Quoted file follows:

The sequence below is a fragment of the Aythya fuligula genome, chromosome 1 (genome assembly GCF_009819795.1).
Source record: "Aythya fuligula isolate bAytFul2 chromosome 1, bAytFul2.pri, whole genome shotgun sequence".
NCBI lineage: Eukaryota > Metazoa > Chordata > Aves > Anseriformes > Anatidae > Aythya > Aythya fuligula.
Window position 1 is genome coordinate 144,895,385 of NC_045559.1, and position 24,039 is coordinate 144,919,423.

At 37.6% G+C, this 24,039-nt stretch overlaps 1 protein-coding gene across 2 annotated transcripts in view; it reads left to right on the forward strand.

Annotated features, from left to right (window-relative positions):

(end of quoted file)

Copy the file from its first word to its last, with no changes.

The sequence below is a fragment of the Aythya fuligula genome, chromosome 1 (genome assembly GCF_009819795.1).
Source record: "Aythya fuligula isolate bAytFul2 chromosome 1, bAytFul2.pri, whole genome shotgun sequence".
NCBI lineage: Eukaryota > Metazoa > Chordata > Aves > Anseriformes > Anatidae > Aythya > Aythya fuligula.
Window position 1 is genome coordinate 144,895,385 of NC_045559.1, and position 24,039 is coordinate 144,919,423.

At 37.6% G+C, this 24,039-nt stretch overlaps 1 protein-coding gene across 2 annotated transcripts in view; it reads left to right on the forward strand.

Annotated features, from left to right (window-relative positions):